Ah, a dildo patent case. Just what the doctor ordered. A dildo patent case written by Posner? Now there’s something that makes a great capstone to a blogging week.
In Ritchie v. Vast Resources, __ F.3d __ (Fed. Cir. 2009) Judge Richard Posner was sitting by designation at the Federal Circuit. And Posner being Posner writes:
The plaintiffs’ patent (U.S. Patent No. Re 38,924, the 2005 reissue of No. 6,132,366, filed on April 1, 1999) claims a “sexual aid…fabricated of a generally lubricious glass-based material containing an appreciable amount of an oxide of boron to render it lubricious and resistant to heat, chemicals, electricity and bacterial absorptions.” Glass that contains boron oxide is called “borosilicate glass.” The “silicate” is a reference to the fact that like most glass, the predominant component of borosilicate glass is silica. By “lubricious”—a word whose primary meaning, appropriate for a sexual device, is “lecherous”—the patent means only “slippery,” which is the secondary meaning of the word. The patent’s use of the word in that sense is confusing, because glass is smooth rather than slippery. But what is meant is that the glass, because it contains oxide of boron, is smoother than soda-lime glass and therefore becomes slippery with less lubricant than a device made out of soda-lime glass. The patent’s use of the term “appreciable amount” of oxide of boron is also troublesome, because it is vague. But apparently all that is meant is that the plaintiffs are claiming that their invention uses glass that has the amount of boron oxide usually found in borosilicate glass. (Op. at 2-3)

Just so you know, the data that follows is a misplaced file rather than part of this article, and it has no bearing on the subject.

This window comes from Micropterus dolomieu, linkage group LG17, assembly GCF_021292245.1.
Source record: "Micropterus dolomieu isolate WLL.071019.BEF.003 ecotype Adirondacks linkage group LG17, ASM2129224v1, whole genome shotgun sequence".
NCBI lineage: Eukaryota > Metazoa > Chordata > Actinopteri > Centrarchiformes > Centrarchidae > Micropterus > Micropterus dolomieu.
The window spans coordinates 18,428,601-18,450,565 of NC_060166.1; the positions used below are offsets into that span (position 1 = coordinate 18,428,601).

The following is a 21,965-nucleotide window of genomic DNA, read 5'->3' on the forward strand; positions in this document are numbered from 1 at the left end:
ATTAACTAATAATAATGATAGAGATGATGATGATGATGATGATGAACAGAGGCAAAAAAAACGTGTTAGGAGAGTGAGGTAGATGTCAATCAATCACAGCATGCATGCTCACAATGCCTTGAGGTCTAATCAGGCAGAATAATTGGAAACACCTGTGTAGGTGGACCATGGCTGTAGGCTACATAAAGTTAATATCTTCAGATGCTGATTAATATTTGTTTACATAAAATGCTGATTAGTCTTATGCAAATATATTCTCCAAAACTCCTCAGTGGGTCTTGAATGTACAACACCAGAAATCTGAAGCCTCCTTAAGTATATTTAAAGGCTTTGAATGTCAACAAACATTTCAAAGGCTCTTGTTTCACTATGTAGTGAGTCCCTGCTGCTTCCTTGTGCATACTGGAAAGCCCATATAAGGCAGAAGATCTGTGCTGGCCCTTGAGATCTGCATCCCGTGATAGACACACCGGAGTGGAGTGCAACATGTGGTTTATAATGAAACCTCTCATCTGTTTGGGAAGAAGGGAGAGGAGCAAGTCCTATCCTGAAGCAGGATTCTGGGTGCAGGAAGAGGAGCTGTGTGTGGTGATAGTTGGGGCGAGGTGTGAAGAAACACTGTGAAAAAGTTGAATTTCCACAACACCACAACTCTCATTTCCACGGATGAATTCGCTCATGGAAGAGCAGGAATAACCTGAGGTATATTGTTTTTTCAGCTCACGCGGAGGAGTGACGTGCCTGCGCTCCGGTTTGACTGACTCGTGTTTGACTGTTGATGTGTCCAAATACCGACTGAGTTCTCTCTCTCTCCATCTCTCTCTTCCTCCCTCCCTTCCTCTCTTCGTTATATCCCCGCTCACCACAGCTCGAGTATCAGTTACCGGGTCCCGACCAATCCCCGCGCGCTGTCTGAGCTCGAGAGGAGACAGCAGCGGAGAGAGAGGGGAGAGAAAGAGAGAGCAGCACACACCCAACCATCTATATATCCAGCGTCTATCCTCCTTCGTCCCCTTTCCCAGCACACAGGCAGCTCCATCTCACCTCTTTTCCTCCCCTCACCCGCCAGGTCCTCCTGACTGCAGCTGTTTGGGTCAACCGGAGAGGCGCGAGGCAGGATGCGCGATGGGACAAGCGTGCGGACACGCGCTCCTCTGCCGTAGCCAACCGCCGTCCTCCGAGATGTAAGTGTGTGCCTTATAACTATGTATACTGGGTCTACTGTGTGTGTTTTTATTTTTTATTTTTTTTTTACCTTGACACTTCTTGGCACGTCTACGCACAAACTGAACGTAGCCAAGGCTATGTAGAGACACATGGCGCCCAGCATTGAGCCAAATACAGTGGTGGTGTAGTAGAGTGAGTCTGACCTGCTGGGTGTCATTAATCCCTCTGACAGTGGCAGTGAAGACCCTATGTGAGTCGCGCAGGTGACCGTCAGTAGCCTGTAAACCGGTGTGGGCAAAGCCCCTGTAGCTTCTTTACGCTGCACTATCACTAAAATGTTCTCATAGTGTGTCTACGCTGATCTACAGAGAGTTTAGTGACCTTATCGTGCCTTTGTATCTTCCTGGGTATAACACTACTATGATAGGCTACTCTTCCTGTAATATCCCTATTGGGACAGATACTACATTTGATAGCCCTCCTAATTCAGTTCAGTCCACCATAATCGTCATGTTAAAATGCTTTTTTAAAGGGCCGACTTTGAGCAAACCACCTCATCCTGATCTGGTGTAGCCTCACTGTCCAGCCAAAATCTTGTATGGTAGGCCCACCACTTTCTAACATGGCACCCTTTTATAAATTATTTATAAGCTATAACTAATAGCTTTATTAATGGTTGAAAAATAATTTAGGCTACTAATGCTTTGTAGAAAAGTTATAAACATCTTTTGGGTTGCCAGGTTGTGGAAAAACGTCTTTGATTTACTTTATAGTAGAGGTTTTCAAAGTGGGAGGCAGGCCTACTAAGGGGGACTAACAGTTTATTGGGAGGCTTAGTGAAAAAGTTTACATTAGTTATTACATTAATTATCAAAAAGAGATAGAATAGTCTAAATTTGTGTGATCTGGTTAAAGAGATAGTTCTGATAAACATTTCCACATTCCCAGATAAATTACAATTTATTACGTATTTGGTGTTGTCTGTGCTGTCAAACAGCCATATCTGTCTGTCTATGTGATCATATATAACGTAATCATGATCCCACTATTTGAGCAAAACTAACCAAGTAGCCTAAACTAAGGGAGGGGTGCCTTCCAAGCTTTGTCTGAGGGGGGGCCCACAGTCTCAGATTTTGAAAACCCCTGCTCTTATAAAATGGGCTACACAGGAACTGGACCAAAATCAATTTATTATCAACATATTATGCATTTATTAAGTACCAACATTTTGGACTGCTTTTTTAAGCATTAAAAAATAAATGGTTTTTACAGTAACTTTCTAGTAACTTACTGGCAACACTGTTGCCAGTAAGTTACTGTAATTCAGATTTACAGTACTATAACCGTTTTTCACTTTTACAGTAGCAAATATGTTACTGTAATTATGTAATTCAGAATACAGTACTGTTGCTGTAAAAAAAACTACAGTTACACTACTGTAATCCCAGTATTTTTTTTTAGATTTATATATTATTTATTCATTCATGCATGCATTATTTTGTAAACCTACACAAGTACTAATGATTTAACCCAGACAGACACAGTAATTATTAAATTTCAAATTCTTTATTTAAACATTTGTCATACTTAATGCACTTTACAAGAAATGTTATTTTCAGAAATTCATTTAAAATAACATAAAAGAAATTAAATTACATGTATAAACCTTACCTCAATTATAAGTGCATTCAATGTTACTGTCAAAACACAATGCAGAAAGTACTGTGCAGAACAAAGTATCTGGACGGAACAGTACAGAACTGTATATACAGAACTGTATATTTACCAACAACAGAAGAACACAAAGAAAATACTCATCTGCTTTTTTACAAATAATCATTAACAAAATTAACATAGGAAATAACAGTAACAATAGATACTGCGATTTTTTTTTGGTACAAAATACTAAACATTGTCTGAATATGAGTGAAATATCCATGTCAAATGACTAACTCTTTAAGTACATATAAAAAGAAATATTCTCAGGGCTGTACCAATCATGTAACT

The fact that nobody made a dildo out of borosilicate glass before does provide some support for the fact that this was a patentable and non-obvious invention. However, it isn’t enough. Posner makes a few fun analogies, but his best is when he reaches back into the nineteenth century:
And if more is required to make our point, there is the venerable case of Hotchkiss v. Greenwood, 52 U.S. (11 How.) 248 (1851), cited approvingly in KSR Int’l Co. v. Teleflex Inc., supra, 550 U.S. at 406, 415, which denied patentability to an invention consisting of the substitution of a clay or porcelain knob for a metallic or wood knob in a doorknob (the doorknob itself, as distinct from the knob on the end of it, being an assemblage of knob, shank, and spindle). (Op. at 6)
Heh heh… “wood”… heh heh… heh… “knob”.